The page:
Few family farms have the distinction of being designated as Century Farms, an honor given to farms that have remained in the family for at least 100 years. But Billy and Vilena Smith of Surry County can claim something even more rare — they have two Century Farms.
Billy and Vilena Smith have been married for 58 years, and they are joint owners of farms from each side of the family. Billy was handed down his family’s farm on Mountain Park Road, and Vilena, whose maiden name is Mitchell, was handed down the Mitchell farm in Dobson. Each of these farms have been kept in their families for at least 100 years, leading the Surry County Register of Deeds office to assist the family in obtaining the state “Century Farms” distinction recently.
Now the Smith and Mitchell farms proudly bear signs displaying their designation as Century Farms. The state, through the N.C. Department of Agriculture, gives that distinction to farms that have been continuously held by a family for at least 100 years. According to Register of Deeds Carolyn Comer, Surry County is home to 34 Century Farms out of the roughly 1,600 recognized in the state.
The Surry County Register of Deeds office has assisted several residents in researching and documenting the chain of property ownership so their farms could receive the Century Farm designation. Comer said the Smith family was assisted by Teresa Smith, a deputy register in her office who is not related to Billy and Vilena Smith.
“We’re always happy to assist our county’s residents in such searches,” Comer said. “Our staff is trained and well versed in digging through all the multiple layers of documents and filings needed to establish such a chain of ownership. Still, the effort can be quite a daunting task, and especially so for those who aren’t familiar with the records … so we’re always happy to help.”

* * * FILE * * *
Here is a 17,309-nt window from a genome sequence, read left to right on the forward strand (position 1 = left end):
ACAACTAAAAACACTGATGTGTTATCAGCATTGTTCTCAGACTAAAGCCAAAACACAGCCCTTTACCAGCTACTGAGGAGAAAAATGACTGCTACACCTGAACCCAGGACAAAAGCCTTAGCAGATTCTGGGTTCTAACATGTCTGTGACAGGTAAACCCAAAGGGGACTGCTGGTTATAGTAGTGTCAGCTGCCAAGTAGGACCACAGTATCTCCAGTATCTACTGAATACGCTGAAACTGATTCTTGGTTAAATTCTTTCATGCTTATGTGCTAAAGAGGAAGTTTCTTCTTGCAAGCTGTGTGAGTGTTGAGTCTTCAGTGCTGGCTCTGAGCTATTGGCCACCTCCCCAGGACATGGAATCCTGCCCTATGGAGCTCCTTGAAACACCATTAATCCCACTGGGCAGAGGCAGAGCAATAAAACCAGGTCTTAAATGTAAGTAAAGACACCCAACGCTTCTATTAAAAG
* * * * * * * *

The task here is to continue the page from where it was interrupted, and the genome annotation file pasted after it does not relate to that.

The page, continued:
She continued, “Teresa Smith of our staff … did much of the research necessary to locate the documents needed to qualify the Smith and Mitchell farms. Teresa does a great deal of work for the public on genealogical searches and really enjoys the challenge.”
Comer, who grew up helping in tobacco fields in Surry County, said she is proud her office can assist farms in qualifying for the Century Farm recognition. She said, “If there’s a farm out there that qualifies for this distinction … we want to do everything we can to insure that they’re recognized. I congratulate Billy and Vilena and am proud our office could assist them.”
Vilena Smith said of getting the designation, “I think we’ve been extremely lucky to do that.”
The 62-acre Mitchell farm was passed down to Vilena from her father, and it has now been in her family for more than 100 years. Her great-grandfather Billy Mitchell gave the 62 acres to her grandfather, and the land eventually became hers. Now show goats are raised on the farm and the land is used for pasture. There are also a few horses and other animals on the farm.
The Smith farm is around 52 acres. It is mostly used for hay, Vilena said, and part of the land is rented for use.
Billy and Vilena Smith live next to the Smith farm on 23 acres they bought years ago. Their son, Bruce, lives at the Mitchell Farm and is responsible for its upkeep. Vilena said the couple plans to pass that farm down to their son and pass the Smith farm to their daughter, Susan.
“These two farms are to be passed down … We wanted to do it, and our forefathers wanted us to do it. They strived to keep it in the family,” Vilena remarked.
According to statistics found by Comer, there were more than 253,000 farms in North Carolina a century ago. Now that number has dropped to around 52,000, according to the USDA’s 2007 Census of Agriculture for North Carolina. The state began recognizing working farms that had remained in the family for 100 years in 1970.
Contact Meghann Evans at 719-1952 or firstname.lastname@example.org.